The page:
Genetic risk accentuates dietary effects on hepatic steatosis, inflammation and fibrosis in a population-based cohort

Vincent L. Chen, Xiaomeng Du, Antonino Oliveri, Yanhua Chen, Annapurna Kuppa, Brian D. Halligan, Michael A. Province, Elizabeth K. Speliotes

Research output: Contribution to journalArticlepeer-review

Abstract

Background & Aims: Steatotic liver disease (SLD), characterized by elevated liver fat content (LFC), is influenced by genetics and diet. However, whether diet has a differential effect based on genetic risk is not well-characterized. We aimed to determine how genetic factors interact with diet to affect SLD in a large national biobank. Methods: We included UK Biobank participants with dietary intake measured by 24-hour recall and genotyping. The primary predictors were dietary pattern, PNPLA3-rs738409-G, TM6SF2-rs58542926-T, a 16-variant hepatic steatosis polygenic risk score (PRS), and gene-environment interactions. The primary outcome was LFC, and secondary outcomes were iron-controlled T1 time (cT1, a measure of liver inflammation and fibrosis) and liver-related events/mortality. Results: A total of 21,619 participants met inclusion criteria. In non-interaction models, Mediterranean diet and intake of fruit/vegetables/legumes and fish associated with lower LFC, while higher red/processed meat intake and all genetic predictors associated with higher LFC. In interaction models, all genetic predictors interacted with Mediterranean diet and fruit/vegetable/legume intake, while the steatosis PRS interacted with fish intake and the TM6SF2 genotype interacted with red/processed meat intake, to affect LFC. Dietary effects on LFC were up to 3.8-fold higher in PNPLA3-rs738409-GG vs. –CC individuals, and 1.4-3.0-fold higher in the top vs. bottom quartile of the steatosis PRS. Gene-diet interactions were stronger in participants with vs. without overweight. The steatosis PRS interacted with Mediterranean diet and fruit/vegetable/legume intake to affect cT1 and most dietary and genetic predictors associated with risk of liver-related events or mortality by age 70. Conclusions: Effects of diet on LFC and cT1 were markedly accentuated in patients at increased genetic risk for SLD, implying dietary interventions may be more impactful in these populations. Impact and implications: Genetic variants and diet both influence risk of hepatic steatosis, inflammation/fibrosis, and hepatic decompensation; however, how gene-diet interactions influence these outcomes has previously not been comprehensively characterized. We investigated this topic in the community-based UK Biobank and found that genetic risk and dietary quality interacted to influence hepatic steatosis and inflammation/fibrosis on liver MRI, so that the effects of diet were greater in people at elevated genetic risk. These results are relevant for patients and medical providers because they show that genetic risk is not fixed (i.e. modifiable factors can mitigate or exacerbate this risk) and realistic dietary changes may result in meaningful improvement in liver steatosis and inflammation/fibrosis. As genotyping becomes more routinely used in clinical practice, patients identified to be at high baseline genetic risk may benefit even more from intensive dietary counseling than those at lower risk, though future prospective studies are required.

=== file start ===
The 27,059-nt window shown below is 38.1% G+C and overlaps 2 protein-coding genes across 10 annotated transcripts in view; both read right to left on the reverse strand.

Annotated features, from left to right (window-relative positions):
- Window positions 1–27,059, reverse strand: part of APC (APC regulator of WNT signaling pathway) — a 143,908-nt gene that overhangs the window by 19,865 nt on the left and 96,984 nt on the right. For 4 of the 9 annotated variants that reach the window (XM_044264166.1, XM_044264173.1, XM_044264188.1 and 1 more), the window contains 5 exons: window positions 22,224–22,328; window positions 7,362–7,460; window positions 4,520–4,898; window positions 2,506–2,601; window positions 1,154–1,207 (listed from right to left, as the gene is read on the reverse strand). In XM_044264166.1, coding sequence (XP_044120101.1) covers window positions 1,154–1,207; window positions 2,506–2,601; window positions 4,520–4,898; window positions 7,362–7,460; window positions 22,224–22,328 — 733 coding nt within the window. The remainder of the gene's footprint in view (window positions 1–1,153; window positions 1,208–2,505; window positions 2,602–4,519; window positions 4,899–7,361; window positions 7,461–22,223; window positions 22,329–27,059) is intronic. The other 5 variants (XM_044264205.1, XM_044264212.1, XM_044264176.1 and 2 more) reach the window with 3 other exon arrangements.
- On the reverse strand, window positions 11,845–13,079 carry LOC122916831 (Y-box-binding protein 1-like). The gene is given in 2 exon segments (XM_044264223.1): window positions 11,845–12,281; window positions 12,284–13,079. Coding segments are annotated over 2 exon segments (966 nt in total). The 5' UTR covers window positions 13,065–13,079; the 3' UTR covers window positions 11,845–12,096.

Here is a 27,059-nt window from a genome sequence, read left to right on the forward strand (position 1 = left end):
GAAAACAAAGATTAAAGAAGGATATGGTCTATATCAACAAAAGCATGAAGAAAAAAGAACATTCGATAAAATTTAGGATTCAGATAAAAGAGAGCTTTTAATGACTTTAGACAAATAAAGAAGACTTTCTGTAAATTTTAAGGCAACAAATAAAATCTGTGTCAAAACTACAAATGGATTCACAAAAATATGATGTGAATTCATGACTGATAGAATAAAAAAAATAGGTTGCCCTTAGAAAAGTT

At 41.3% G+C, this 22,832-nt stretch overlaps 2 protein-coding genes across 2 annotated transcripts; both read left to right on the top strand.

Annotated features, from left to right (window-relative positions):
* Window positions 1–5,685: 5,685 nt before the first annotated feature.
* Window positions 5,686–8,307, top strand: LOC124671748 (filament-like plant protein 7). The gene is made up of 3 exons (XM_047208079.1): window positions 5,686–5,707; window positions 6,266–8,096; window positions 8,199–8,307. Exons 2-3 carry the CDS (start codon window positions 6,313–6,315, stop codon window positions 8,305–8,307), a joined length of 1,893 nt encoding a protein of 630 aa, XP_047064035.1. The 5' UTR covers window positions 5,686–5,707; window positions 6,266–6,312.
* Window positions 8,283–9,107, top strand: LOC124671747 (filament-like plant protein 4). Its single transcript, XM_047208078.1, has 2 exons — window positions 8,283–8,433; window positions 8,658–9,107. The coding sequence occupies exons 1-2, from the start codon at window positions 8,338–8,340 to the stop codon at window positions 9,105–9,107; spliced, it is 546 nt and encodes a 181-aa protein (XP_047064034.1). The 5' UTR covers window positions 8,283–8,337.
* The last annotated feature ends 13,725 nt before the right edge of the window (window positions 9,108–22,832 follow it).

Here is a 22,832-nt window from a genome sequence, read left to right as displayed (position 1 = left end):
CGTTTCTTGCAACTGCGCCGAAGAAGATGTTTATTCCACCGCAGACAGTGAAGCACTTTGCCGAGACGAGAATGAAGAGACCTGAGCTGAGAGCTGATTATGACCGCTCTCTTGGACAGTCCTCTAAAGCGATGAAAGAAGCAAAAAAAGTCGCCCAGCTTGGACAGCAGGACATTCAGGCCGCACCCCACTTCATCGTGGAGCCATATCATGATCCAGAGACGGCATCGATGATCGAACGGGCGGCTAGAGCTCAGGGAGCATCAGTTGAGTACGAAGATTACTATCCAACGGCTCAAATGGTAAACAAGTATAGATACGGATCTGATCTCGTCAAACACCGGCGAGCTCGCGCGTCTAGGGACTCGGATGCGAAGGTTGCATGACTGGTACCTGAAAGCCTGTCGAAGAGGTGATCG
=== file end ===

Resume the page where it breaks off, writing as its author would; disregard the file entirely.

Original languageEnglish
JournalJournal of Hepatology
DOIs
StateAccepted/In press - 2024

Keywords

  • 24 hour recall
  • gene-environment interaction
  • Mediterranean diet
  • PNPLA3
  • polygenic risk score
  • SLD
  • TM6SF2

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